Help for children and young people

Download article Print article
Choose from the index:
The impact of domestic abuse on children and young people

Domestic abuse has a devastating impact on children and young people that can last into adulthood.  

We offer specialist emotional and practical support for children and young people affected by domestic abuse between the ages of 6 and 17. Depending on need, this includes one to one work with a Children’s Independent Domestic Abuse Advocate (CHIDVA) and/or  group work. 

Through TLC we also offer support to young people to end unhealthy behaviours in their relationships.

Children can experience both short and long term cognitive, behavioural and emotional effects as a result of witnessing domestic abuse. Each child will respond differently to trauma and some may be resilient and not exhibit any negative effects. 

Children’s responses to the trauma of witnessing domestic abuse may vary according to a multitude of factors including, but not limited to, age, race, sex and stage of development. It is equally important to remember that these responses may also be caused by something other than witnessing domestic abuse. 

Children are individuals and may respond to witnessing abuse in different ways. These are some of the effects described in a briefing by the Royal College of Psychiatrists (2004): 

  • They may become anxious or depressed. 
  • They may have difficulty sleeping. 
  • They have nightmares or flashbacks. 
  • They can be easily startled. 
  • They may complain of physical symptoms such as tummy aches and may start to wet their bed. 
  • They may have temper tantrums and problems with school. 
  • They may behave as though they are much younger than they are. 
  • They may become aggressive or they may internalise their distress and withdraw from other people. 
  • They may have a lowered sense of self-worth. 
  • Older children may begin to play truant, start to use alcohol or drugs, begin to self-harm by taking overdoses or cutting themselves or have an eating disorder. 

Children may also feel angry, guilty, insecure, alone, frightened, powerless or confused. They may have ambivalent feelings towards both the abuser and the non-abusing parent. 

How to refer?

Children and young people aged 6-17 impacted by domestic abuse can be referred into our service by a professional (e.g. a school, social worker, or a domestic abuse worker who is working with the family) using our referral form>>.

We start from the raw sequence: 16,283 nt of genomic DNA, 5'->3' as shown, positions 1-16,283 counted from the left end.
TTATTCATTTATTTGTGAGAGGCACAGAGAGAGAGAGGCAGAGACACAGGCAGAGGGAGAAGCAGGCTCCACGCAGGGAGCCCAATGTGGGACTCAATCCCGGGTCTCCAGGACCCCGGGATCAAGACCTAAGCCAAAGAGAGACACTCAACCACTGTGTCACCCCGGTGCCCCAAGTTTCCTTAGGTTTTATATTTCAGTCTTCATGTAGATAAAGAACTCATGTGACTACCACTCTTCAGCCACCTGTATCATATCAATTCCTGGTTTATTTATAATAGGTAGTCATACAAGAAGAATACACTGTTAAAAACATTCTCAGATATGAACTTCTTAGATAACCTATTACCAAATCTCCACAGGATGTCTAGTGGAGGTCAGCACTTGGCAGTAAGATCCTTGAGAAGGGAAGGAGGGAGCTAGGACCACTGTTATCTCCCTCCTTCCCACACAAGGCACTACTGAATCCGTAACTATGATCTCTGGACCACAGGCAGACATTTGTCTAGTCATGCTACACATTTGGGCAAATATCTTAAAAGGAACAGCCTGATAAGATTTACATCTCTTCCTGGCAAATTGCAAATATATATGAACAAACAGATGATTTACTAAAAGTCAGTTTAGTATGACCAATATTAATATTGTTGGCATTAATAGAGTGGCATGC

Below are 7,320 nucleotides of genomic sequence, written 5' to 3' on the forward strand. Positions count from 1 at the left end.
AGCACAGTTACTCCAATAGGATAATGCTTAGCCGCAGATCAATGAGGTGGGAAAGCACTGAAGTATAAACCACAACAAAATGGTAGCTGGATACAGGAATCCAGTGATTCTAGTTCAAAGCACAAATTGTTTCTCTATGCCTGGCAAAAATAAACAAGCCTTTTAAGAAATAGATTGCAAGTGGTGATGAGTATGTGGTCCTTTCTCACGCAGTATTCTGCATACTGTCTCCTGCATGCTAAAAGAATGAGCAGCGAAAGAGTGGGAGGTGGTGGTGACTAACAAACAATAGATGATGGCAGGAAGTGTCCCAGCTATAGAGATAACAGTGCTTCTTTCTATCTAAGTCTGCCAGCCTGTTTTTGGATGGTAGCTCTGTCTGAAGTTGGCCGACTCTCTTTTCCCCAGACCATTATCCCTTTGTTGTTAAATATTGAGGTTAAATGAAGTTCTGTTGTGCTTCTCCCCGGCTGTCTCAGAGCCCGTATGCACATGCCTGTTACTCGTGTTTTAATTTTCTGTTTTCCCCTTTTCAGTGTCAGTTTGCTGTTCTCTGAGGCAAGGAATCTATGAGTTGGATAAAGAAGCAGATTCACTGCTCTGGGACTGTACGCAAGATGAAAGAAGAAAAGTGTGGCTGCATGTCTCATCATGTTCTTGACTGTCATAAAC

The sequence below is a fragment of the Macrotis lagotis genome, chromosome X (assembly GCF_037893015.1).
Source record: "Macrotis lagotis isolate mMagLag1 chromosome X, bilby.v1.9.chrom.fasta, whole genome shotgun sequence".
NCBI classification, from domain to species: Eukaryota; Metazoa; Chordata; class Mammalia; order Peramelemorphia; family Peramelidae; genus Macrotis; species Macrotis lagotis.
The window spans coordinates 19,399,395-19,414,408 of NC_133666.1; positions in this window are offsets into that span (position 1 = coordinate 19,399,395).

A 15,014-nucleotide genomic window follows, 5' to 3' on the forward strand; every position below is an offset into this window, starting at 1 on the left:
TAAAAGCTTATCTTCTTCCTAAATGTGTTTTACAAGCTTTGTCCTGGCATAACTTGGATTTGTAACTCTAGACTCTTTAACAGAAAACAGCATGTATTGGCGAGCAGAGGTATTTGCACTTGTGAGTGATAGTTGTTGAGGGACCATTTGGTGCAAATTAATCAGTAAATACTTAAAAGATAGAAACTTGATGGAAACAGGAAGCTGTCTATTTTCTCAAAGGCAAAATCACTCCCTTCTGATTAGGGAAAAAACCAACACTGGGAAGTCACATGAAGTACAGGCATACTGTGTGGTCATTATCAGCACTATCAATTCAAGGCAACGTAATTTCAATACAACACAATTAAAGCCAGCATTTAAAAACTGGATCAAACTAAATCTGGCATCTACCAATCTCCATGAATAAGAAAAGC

Within 48 hours we will make contact with the main parent/carer to discuss what support we can offer and we will feedback the outcome to the referrer.  

If there are multiple children in the family needing support only one referral form is required.  

To refer a child or young person causing harm, please visit: and complete the online referral.

One to One Support

Our qualified children’s Domestic Abuse workers (CHIDVAs) provide one to one support, usually offered within the school environment. 

Group work

We offer a rolling programme of group interventions for children – the groups are split by age so that the content is always appropriate.   

  • Time 4 You   

Delivered over 8 weeks for 3 different age groups: 6-8, 9-11, 12-14, it explores feelings in an artistic way, educating children about domestic abuse and keeping safe.   

  • Managing Emotions  

For children aged 9-11 and 12-14 years, this 6-week course is designed to help young people who are exhibiting harmful behaviours or beliefs because of their experiences of domestic abuse.   

  • Young Freedom Programme (15-17 years)  

Empowering young people to gain resilience and to protect themselves and others in the future, to change their current situation and recognise their own behaviours, to identify when they are being abused and controlled in their own relationships.  

Supporting young people to end unhealthy behaviours in their relationships.

We also help young people manage feelings of anger and anxiety and have two separate programmes that help young people develop a better understanding of safe, healthy, happy relationships. 

Respect young people’s programme, is aimed at improving relationships between young people and their parents/carers. 

Encouraging Healthy Relationships Programme, is aimed at improving relationships between young people and their partners or siblings. 

 Whichever programme they attend, they’ll always have: 

  • A safe and confidential space to talk about their feelings 
  • Support with their experiences and concerns 
  • Encouragement to end unhealthy behaviours 
  • Guidance to develop healthy forms of communication 

More information can be found here: 


Download article Print article